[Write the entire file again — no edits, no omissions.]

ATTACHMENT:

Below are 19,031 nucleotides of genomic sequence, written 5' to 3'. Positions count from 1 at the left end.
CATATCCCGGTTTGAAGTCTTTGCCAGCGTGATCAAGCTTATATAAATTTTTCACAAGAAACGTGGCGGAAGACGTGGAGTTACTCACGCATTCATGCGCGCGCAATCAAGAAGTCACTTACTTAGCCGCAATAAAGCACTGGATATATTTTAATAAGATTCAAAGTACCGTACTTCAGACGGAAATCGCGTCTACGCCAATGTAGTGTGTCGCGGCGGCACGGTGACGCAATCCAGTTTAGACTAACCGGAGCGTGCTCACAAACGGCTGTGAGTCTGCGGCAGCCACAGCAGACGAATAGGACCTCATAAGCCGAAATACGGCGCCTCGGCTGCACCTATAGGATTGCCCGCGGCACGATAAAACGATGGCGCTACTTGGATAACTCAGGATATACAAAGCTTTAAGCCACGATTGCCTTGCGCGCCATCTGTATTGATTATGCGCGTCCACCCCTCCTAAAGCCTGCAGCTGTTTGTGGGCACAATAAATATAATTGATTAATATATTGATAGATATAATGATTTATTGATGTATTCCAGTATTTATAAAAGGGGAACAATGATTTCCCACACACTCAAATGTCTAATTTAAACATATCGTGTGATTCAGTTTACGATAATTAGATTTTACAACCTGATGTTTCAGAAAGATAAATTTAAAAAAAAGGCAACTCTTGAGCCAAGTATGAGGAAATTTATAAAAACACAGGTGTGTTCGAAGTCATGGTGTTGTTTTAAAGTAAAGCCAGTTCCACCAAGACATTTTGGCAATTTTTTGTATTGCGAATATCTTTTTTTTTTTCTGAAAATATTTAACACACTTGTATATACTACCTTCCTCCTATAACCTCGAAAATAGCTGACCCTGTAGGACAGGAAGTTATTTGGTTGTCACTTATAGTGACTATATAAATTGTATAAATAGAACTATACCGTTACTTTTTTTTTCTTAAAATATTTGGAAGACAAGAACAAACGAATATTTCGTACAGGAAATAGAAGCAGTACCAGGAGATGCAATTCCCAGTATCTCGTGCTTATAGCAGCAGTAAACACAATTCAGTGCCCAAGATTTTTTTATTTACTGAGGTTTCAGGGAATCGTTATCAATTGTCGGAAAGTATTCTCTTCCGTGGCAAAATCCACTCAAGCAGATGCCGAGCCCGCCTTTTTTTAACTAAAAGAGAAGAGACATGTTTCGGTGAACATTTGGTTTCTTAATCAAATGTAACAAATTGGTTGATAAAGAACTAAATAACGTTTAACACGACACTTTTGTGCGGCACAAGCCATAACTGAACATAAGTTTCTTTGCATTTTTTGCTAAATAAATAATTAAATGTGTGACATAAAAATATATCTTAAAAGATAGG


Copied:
Below are 19,031 nucleotides of genomic sequence, written 5' to 3'. Positions count from 1 at the left end.
CATATCCCGGTTTGAAGTCTTTGCCAGCGTGATCAAGCTTATATAAATTTTTCACAAGAAACGTGGCGGAAGACGTGGAGTTACTCACGCATTCATGCGCGCGCAATCAAGAAGTCACTTACTTAGCCGCAATAAAGCACTGGATATATTTTAATAAGATTCAAAGTACCGTACTTCAGACGGAAATCGCGTCTACGCCAATGTAGTGTGTCGCGGCGGCACGGTGACGCAATCCAGTTTAGACTAACCGGAGCGTGCTCACAAACGGCTGTGAGTCTGCGGCAGCCACAGCAGACGAATAGGACCTCATAAGCCGAAATACGGCGCCTCGGCTGCACCTATAGGATTGCCCGCGGCACGATAAAACGATGGCGCTACTTGGATAACTCAGGATATACAAAGCTTTAAGCCACGATTGCCTTGCGCGCCATCTGTATTGATTATGCGCGTCCACCCCTCCTAAAGCCTGCAGCTGTTTGTGGGCACAATAAATATAATTGATTAATATATTGATAGATATAATGATTTATTGATGTATTCCAGTATTTATAAAAGGGGAACAATGATTTCCCACACACTCAAATGTCTAATTTAAACATATCGTGTGATTCAGTTTACGATAATTAGATTTTACAACCTGATGTTTCAGAAAGATAAATTTAAAAAAAAGGCAACTCTTGAGCCAAGTATGAGGAAATTTATAAAAACACAGGTGTGTTCGAAGTCATGGTGTTGTTTTAAAGTAAAGCCAGTTCCACCAAGACATTTTGGCAATTTTTTGTATTGCGAATATCTTTTTTTTTTTCTGAAAATATTTAACACACTTGTATATACTACCTTCCTCCTATAACCTCGAAAATAGCTGACCCTGTAGGACAGGAAGTTATTTGGTTGTCACTTATAGTGACTATATAAATTGTATAAATAGAACTATACCGTTACTTTTTTTTTCTTAAAATATTTGGAAGACAAGAACAAACGAATATTTCGTACAGGAAATAGAAGCAGTACCAGGAGATGCAATTCCCAGTATCTCGTGCTTATAGCAGCAGTAAACACAATTCAGTGCCCAAGATTTTTTTATTTACTGAGGTTTCAGGGAATCGTTATCAATTGTCGGAAAGTATTCTCTTCCGTGGCAAAATCCACTCAAGCAGATGCCGAGCCCGCCTTTTTTTAACTAAAAGAGAAGAGACATGTTTCGGTGAACATTTGGTTTCTTAATCAAATGTAACAAATTGGTTGATAAAGAACTAAATAACGTTTAACACGACACTTTTGTGCGGCACAAGCCATAACTGAACATAAGTTTCTTTGCATTTTTTGCTAAATAAATAATTAAATGTGTGACATAAAAATATATCTTAAAAGATAGG